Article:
SCARBOROUGH, Ont. — Preparing a business plan, presenting ideas, making a pitch and working with staff are every bit as essential to today’s hospitality graduates as learning skills in the classroom.
They also need to know how to present themselves, dress for an interview and talk about their own strengths. James Smith, newly minted chair, culinary programs and operations at Centennial College, calls it “roundedness,” and Centennial aims to graduate more well-rounded students.
Smith’s position is a new one, and it reflects a change in culinary focus for the School of Hospitality, Tourism and Culture. The program has seen some changes at the top end, with Joe Baker taking over as dean a year ago following Shyam Ranganathan’s retirement, and Michelle Caine replacing Verona Barclay as chair last May.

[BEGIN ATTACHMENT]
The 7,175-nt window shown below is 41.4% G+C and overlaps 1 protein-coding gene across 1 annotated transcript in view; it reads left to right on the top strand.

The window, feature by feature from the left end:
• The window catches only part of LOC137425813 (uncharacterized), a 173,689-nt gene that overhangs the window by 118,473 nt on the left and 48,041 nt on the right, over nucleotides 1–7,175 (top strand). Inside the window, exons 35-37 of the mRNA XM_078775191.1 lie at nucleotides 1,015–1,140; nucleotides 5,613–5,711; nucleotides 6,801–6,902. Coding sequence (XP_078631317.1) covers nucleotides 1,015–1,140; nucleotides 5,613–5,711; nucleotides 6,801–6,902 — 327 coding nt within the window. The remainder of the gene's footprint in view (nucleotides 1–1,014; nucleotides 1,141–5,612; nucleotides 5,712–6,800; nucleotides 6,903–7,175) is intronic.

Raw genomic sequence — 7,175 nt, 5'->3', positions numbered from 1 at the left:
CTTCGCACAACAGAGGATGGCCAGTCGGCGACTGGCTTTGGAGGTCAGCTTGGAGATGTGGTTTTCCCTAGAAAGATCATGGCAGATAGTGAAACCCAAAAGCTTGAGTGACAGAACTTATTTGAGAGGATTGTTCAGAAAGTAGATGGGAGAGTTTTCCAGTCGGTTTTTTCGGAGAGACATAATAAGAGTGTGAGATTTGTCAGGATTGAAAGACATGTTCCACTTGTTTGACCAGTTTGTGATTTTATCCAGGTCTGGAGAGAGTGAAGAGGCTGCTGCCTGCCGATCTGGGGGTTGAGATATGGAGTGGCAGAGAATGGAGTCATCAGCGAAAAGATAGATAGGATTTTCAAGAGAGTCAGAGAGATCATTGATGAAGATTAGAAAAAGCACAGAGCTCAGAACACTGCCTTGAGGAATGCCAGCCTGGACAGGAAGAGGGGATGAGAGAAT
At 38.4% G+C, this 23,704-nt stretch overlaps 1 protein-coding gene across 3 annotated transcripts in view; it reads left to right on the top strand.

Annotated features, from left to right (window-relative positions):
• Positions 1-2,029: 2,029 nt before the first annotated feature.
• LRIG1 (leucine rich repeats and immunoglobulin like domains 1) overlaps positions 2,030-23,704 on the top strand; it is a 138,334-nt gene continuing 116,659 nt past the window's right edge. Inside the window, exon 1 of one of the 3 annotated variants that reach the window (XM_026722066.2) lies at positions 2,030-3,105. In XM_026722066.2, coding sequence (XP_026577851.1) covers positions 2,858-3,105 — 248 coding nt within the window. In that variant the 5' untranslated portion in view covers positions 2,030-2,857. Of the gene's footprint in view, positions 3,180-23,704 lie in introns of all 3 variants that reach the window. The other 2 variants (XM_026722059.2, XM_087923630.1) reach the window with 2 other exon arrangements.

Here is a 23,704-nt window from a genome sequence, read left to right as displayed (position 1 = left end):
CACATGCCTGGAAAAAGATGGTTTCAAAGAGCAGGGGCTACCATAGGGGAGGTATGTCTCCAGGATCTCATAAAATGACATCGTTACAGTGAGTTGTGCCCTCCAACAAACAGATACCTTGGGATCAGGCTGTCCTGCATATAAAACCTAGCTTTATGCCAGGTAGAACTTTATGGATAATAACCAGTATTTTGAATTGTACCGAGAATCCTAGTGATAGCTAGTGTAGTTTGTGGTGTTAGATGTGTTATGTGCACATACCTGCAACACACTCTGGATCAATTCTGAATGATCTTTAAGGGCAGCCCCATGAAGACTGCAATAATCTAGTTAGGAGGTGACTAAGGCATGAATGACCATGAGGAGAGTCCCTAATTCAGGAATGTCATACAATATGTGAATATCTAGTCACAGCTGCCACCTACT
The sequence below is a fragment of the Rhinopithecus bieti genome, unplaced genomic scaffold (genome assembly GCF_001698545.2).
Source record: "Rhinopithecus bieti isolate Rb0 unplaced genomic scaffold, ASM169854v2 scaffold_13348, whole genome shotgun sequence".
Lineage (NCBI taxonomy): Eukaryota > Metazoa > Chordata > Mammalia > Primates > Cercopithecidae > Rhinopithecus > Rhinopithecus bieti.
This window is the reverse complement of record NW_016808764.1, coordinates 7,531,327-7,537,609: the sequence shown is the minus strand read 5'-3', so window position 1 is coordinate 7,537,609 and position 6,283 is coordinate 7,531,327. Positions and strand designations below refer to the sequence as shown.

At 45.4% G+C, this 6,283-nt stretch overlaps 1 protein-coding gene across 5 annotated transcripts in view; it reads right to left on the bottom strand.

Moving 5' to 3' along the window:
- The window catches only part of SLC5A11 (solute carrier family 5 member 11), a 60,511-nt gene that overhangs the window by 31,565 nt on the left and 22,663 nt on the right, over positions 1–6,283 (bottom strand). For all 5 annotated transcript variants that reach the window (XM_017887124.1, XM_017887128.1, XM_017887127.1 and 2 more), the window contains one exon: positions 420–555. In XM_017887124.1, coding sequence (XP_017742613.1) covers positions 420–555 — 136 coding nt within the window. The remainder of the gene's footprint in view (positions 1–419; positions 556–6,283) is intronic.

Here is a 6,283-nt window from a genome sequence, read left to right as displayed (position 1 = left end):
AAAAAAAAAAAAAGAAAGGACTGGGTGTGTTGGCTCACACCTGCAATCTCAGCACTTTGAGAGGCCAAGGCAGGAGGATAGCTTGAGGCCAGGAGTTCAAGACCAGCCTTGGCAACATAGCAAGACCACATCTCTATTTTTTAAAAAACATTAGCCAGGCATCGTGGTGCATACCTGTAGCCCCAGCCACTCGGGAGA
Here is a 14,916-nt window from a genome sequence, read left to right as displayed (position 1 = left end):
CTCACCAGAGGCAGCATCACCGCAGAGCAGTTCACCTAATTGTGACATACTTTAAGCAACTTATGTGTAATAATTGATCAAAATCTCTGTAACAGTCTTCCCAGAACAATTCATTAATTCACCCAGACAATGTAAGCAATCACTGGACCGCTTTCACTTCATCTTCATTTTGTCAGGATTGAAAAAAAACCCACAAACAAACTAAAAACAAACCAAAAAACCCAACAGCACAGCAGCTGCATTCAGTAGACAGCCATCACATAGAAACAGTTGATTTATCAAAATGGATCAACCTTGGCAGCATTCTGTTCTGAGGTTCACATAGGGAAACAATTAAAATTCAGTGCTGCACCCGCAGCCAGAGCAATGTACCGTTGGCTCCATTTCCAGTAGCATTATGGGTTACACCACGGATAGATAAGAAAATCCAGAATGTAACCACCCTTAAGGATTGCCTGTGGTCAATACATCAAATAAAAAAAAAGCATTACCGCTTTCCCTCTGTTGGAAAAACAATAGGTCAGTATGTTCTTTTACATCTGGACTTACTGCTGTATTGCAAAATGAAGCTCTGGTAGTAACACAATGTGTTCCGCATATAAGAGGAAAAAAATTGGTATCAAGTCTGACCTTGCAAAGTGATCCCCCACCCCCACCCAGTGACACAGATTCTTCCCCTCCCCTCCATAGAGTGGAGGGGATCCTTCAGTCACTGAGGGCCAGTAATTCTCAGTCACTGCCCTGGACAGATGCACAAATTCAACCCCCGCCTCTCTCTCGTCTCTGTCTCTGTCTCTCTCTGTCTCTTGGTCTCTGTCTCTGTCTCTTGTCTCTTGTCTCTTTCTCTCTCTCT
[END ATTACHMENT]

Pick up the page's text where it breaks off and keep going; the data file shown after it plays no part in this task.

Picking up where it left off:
Centennial is in the process of building a residence and Culinary Arts Centre to house the entire School of Hospitality and Tourism. It will include an eight-storey, 740-room hotel, 20,000 square feet of event spaces, seven kitchen labs (using the equipment installed a few years back in the original building), eight additional classrooms, a teaching restaurant and café.
Centennial’s courses will focus on a broader range of career options. “Before the focus was on downtown bakeries and fine dining,” said Caine. “Now we are also looking at chain restaurants and commercial bakeries. We are opening the doors to all parts of the industry to come in and say hi, and talk to the students.
“Bakery and Pastry Arts students won’t just be bakers. They can be food writers, recipe testers, entrepreneurs, product developers, food blogger, stylists, or they can work in Hollywood producing cakes.”